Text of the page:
Foursquare just released what it dubbed the Rosetta Stone of location venues — opening its venue API for developers with very few limits. This clearly gets them deep into what a company called Locationary already does. What’s Locationary? Glad you asked.
Below is a little Q&A with the company’s CEO but first a bit about the news from foursquare. On their blog this week foursquare posted the following, contending there is no “Rosetta Stone for location” and that their “venue harmonization” would solve this.
Building a Venue map
But this is just the start of making location as easy as possible to integrate. One huge part of the Venues Project, which we’ve now made some headway on, is building a comprehensive Venue Harmonization Map. Right now, there’s no Rosetta Stone for location, allowing you to link information about a real-world place from one database to any other. For instance, if you look up a restaurant in the foursquare API, we give you our ID number for that location. But if you were to look up the same restaurant in The New York Times or MenuPages , they’d have a different ID number in their database. The Venue Harmonization Map aims to solve that, by translating those numbers so that you only have to look up the ID once. So, for instance, if you know the URL of a restaurant on Thrillist, you can find that same restaurant in our database. And the other way works, too! (Here’s an example.) The goal of foursquare’s Venue Harmonization Map is to translate between these databases, making it easier to create mash-ups, link to pages on other sites, or add foursquare widgets like “Add to foursquare” to publisher sites.
All cool. But a question one could ask is why not use an existing harmonizer. In fact I asked Locationary CEO Grant Ritchie about it. He’s not looking to make waves (damn) and instead chose to focus on what his company does:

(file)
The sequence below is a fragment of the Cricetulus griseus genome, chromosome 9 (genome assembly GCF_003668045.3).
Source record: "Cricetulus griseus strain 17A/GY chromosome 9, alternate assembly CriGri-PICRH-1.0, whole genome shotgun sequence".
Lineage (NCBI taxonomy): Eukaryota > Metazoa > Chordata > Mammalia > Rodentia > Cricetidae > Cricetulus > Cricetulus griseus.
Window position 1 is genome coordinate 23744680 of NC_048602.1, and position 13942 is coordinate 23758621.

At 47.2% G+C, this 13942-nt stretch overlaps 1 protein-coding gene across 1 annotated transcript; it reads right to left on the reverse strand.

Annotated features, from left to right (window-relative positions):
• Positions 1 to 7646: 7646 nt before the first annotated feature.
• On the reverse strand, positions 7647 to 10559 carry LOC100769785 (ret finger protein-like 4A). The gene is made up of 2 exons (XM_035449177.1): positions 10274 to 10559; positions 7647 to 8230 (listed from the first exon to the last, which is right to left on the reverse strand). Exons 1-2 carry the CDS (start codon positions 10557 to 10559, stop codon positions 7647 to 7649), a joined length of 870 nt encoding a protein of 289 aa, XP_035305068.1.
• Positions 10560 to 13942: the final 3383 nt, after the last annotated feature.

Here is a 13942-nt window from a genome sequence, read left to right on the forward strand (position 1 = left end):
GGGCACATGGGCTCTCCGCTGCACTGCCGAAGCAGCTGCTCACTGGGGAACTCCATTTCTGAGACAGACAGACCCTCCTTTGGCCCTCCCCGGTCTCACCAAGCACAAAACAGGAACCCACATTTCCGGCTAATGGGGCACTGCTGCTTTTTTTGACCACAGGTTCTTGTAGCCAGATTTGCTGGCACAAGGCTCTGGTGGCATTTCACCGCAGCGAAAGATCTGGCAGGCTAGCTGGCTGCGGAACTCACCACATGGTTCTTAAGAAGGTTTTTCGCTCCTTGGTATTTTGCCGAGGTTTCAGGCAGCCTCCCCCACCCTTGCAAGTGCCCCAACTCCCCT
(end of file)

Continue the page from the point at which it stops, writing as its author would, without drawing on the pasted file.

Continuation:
What makes Locationary unique in this industry is that our community focuses on finding and fixing errors in local business data and building deep, quality profiles. Locationary is now the largest and most active crowd-sourced data cleaning system. We’re up to over 23 million business profiles, averaging 250,000 updates a day from our community. In terms of “venue mappings,” we have a headstart and an better approach.
Approximately 9 million places in our system are already mapped to various top sites including Google, Bing, Citysearch, Foursquare, Twitter, Facebook, etc. We also use human verification to make sure we get it right which is something nobody else does. We specialize because we know accurate data is not something that just happens when your community is doing something else. This story’s not over, more than likely. Meantime, more about Locationary and their CEO.
This is the tenth in a series of Q&As with leaders / up-and-comers in the local space.
Who he is: Grant Ritchie, CEO ofLocationary
What he does: A serial entrepreneur, Ritchie is a lawyer and technologist whose day-to-day includes providing Locationary oversight, guidance and direction over operations and technology systems. Prior to Locationary, Grant was a commercial and technology lawyer at a large Toronto firm and was part of the founding team that built and launched several online businesses including Moola.com (a game network with over 430,000 registered members) and CanadianHotelGuide.com.